Friday morning, the last day to file, I was still undecided. A few more calls convinced me running was a worthwhile pursuit. At 9:56 a.m. I became a candidate for the St. Louis Board of Alderman. An hour and a half later I publicly declared my candidacy on my website. Although scared, I was beaming with civic pride.

One of the first calls to come in was from a recent acquaintance, attorney Michael Kime. Mike was a regular reader of Urban Review — St. Louis and we had met for lunch once in November. Mike is a committed environmentalist. Just days before we discussed my election we had an email conversation with the subject line "Bio-diesel and Willie Nelson." Mike had worked on the campaigns of Howard Dean and Jeff Smith.

The "to-do" list was daunting: find someone to be the campaign treasurer, file the paperwork to organize the committee, start a campaign website, begin raising funds, recruit volunteers, outline the issues and develop a strategy. In the first few days my mood changed from a great sense of civic pride to denial at what I started. Am I really doing this?

By January 12th I had convinced former 3rd district Congressional candidate Corey Mohn to join the campaign as treasurer. I had met Corey once during his race for Congress. The fact we had many similar views and that he was also a 25th ward resident made him a perfect fit for the campaign. Mike Kime and Corey Mohn were the key team. We were on our way with lots remaining to be done. Starting from zero I could only gain ground.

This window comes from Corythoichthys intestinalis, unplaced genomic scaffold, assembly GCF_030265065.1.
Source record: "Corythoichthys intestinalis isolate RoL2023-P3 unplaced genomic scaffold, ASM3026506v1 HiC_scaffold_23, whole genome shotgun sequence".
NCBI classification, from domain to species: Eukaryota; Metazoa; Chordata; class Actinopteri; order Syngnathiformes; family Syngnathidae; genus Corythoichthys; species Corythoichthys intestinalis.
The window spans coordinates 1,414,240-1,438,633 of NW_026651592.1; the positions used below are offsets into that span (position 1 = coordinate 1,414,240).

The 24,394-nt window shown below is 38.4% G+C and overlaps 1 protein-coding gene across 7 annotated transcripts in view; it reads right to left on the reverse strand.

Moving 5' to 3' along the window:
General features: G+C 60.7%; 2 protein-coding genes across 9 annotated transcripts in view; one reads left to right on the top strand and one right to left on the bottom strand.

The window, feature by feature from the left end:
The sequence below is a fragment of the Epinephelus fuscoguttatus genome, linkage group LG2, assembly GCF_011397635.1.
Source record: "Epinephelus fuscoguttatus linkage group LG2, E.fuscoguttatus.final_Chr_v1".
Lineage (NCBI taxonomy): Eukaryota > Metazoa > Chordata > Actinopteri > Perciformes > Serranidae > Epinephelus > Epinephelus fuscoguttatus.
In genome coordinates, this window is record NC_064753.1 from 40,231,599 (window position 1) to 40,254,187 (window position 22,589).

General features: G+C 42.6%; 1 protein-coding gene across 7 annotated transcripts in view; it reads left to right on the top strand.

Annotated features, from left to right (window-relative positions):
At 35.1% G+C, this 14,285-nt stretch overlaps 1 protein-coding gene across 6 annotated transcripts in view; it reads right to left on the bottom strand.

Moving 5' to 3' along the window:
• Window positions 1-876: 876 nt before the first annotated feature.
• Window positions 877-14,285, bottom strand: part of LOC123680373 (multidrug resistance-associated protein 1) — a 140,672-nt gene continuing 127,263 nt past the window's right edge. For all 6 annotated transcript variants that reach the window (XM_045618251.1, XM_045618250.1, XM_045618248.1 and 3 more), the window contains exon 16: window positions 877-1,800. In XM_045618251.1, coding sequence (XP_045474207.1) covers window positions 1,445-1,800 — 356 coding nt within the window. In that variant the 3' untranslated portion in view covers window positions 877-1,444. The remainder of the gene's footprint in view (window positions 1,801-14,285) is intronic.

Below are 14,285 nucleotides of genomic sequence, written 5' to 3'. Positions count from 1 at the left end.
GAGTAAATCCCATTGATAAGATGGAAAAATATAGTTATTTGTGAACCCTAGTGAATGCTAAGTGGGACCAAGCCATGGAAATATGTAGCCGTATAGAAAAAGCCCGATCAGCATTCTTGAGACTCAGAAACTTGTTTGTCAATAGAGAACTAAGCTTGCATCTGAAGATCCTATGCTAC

I attended my first neighborhood meeting as a candidate a week after filing. I had an initial flyer to start working on getting my basic message out — change, new ideas and a promise to be responsive. I walked into the meeting not knowing what I was doing and what kind of reaction I would get. I passed out the flyers prior to the meeting, had a nice conversation with Dorothy Kirner, talked with some neighbors I've known for many years as well as met new people. All in all it went really well.